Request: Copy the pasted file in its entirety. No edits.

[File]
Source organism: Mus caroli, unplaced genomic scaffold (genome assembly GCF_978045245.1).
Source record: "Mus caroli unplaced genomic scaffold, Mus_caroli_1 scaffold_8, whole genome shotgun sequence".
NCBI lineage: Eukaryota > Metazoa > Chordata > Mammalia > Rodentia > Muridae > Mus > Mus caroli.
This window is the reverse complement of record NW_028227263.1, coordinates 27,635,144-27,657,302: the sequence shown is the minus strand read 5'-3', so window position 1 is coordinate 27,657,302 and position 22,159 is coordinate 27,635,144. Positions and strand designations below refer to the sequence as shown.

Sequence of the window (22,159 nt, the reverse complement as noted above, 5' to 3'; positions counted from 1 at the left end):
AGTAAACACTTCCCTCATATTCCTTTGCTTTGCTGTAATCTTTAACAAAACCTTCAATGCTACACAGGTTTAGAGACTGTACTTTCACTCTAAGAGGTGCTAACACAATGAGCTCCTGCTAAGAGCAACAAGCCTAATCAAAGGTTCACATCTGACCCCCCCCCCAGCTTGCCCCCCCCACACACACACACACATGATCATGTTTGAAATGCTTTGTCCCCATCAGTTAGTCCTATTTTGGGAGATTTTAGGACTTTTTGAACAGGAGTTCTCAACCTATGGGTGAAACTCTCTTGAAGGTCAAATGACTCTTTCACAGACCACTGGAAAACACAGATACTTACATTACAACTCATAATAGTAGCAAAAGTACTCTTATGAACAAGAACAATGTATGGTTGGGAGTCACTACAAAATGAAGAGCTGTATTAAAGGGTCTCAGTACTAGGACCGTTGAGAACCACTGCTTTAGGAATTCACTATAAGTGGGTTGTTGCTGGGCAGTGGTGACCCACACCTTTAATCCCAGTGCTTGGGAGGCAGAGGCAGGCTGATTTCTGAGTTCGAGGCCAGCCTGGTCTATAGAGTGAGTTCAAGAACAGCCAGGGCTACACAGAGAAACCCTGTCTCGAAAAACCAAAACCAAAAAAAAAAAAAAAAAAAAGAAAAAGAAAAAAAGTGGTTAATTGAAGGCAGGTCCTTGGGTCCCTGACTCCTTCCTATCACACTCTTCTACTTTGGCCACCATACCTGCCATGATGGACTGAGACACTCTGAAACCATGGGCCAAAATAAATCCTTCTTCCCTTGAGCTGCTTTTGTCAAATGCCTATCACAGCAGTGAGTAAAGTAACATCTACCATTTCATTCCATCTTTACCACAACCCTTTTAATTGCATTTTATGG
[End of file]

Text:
Source organism: Mus caroli, unplaced genomic scaffold (genome assembly GCF_978045245.1).
Source record: "Mus caroli unplaced genomic scaffold, Mus_caroli_1 scaffold_8, whole genome shotgun sequence".
NCBI lineage: Eukaryota > Metazoa > Chordata > Mammalia > Rodentia > Muridae > Mus > Mus caroli.
This window is the reverse complement of record NW_028227263.1, coordinates 27,635,144-27,657,302: the sequence shown is the minus strand read 5'-3', so window position 1 is coordinate 27,657,302 and position 22,159 is coordinate 27,635,144. Positions and strand designations below refer to the sequence as shown.

Sequence of the window (22,159 nt, the reverse complement as noted above, 5' to 3'; positions counted from 1 at the left end):
AGTAAACACTTCCCTCATATTCCTTTGCTTTGCTGTAATCTTTAACAAAACCTTCAATGCTACACAGGTTTAGAGACTGTACTTTCACTCTAAGAGGTGCTAACACAATGAGCTCCTGCTAAGAGCAACAAGCCTAATCAAAGGTTCACATCTGACCCCCCCCCCAGCTTGCCCCCCCCACACACACACACACATGATCATGTTTGAAATGCTTTGTCCCCATCAGTTAGTCCTATTTTGGGAGATTTTAGGACTTTTTGAACAGGAGTTCTCAACCTATGGGTGAAACTCTCTTGAAGGTCAAATGACTCTTTCACAGACCACTGGAAAACACAGATACTTACATTACAACTCATAATAGTAGCAAAAGTACTCTTATGAACAAGAACAATGTATGGTTGGGAGTCACTACAAAATGAAGAGCTGTATTAAAGGGTCTCAGTACTAGGACCGTTGAGAACCACTGCTTTAGGAATTCACTATAAGTGGGTTGTTGCTGGGCAGTGGTGACCCACACCTTTAATCCCAGTGCTTGGGAGGCAGAGGCAGGCTGATTTCTGAGTTCGAGGCCAGCCTGGTCTATAGAGTGAGTTCAAGAACAGCCAGGGCTACACAGAGAAACCCTGTCTCGAAAAACCAAAACCAAAAAAAAAAAAAAAAAAAAGAAAAAGAAAAAAAGTGGTTAATTGAAGGCAGGTCCTTGGGTCCCTGACTCCTTCCTATCACACTCTTCTACTTTGGCCACCATACCTGCCATGATGGACTGAGACACTCTGAAACCATGGGCCAAAATAAATCCTTCTTCCCTTGAGCTGCTTTTGTCAAATGCCTATCACAGCAGTGAGTAAAGTAACATCTACCATTTCATTCCATCTTTACCACAACCCTTTTAATTGCATTTTATGG